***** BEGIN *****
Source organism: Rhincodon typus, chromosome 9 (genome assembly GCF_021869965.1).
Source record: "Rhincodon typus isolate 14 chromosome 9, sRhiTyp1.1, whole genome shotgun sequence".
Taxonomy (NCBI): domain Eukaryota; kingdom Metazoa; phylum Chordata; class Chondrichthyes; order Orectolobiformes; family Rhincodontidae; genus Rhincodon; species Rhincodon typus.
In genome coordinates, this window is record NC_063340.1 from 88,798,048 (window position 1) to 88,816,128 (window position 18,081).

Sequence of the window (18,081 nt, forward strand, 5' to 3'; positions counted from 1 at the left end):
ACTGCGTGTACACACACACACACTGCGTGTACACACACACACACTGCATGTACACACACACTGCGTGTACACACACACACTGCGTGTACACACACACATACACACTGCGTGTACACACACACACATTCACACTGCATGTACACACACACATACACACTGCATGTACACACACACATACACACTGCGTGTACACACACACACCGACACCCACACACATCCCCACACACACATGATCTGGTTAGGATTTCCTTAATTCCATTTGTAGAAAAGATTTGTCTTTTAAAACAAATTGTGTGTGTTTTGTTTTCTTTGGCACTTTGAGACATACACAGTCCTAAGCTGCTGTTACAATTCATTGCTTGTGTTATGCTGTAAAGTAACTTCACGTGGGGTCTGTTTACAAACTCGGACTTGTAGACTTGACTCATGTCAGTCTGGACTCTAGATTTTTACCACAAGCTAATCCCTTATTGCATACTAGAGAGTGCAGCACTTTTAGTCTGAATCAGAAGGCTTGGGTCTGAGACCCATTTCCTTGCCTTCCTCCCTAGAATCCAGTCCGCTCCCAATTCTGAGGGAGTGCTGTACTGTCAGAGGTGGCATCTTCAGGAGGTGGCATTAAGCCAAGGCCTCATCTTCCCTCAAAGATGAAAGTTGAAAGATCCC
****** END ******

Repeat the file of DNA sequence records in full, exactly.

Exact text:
Source organism: Rhincodon typus, chromosome 9 (genome assembly GCF_021869965.1).
Source record: "Rhincodon typus isolate 14 chromosome 9, sRhiTyp1.1, whole genome shotgun sequence".
Taxonomy (NCBI): domain Eukaryota; kingdom Metazoa; phylum Chordata; class Chondrichthyes; order Orectolobiformes; family Rhincodontidae; genus Rhincodon; species Rhincodon typus.
In genome coordinates, this window is record NC_063340.1 from 88,798,048 (window position 1) to 88,816,128 (window position 18,081).

Sequence of the window (18,081 nt, forward strand, 5' to 3'; positions counted from 1 at the left end):
ACTGCGTGTACACACACACACACTGCGTGTACACACACACACACTGCATGTACACACACACTGCGTGTACACACACACACTGCGTGTACACACACACATACACACTGCGTGTACACACACACACATTCACACTGCATGTACACACACACATACACACTGCATGTACACACACACATACACACTGCGTGTACACACACACACCGACACCCACACACATCCCCACACACACATGATCTGGTTAGGATTTCCTTAATTCCATTTGTAGAAAAGATTTGTCTTTTAAAACAAATTGTGTGTGTTTTGTTTTCTTTGGCACTTTGAGACATACACAGTCCTAAGCTGCTGTTACAATTCATTGCTTGTGTTATGCTGTAAAGTAACTTCACGTGGGGTCTGTTTACAAACTCGGACTTGTAGACTTGACTCATGTCAGTCTGGACTCTAGATTTTTACCACAAGCTAATCCCTTATTGCATACTAGAGAGTGCAGCACTTTTAGTCTGAATCAGAAGGCTTGGGTCTGAGACCCATTTCCTTGCCTTCCTCCCTAGAATCCAGTCCGCTCCCAATTCTGAGGGAGTGCTGTACTGTCAGAGGTGGCATCTTCAGGAGGTGGCATTAAGCCAAGGCCTCATCTTCCCTCAAAGATGAAAGTTGAAAGATCCC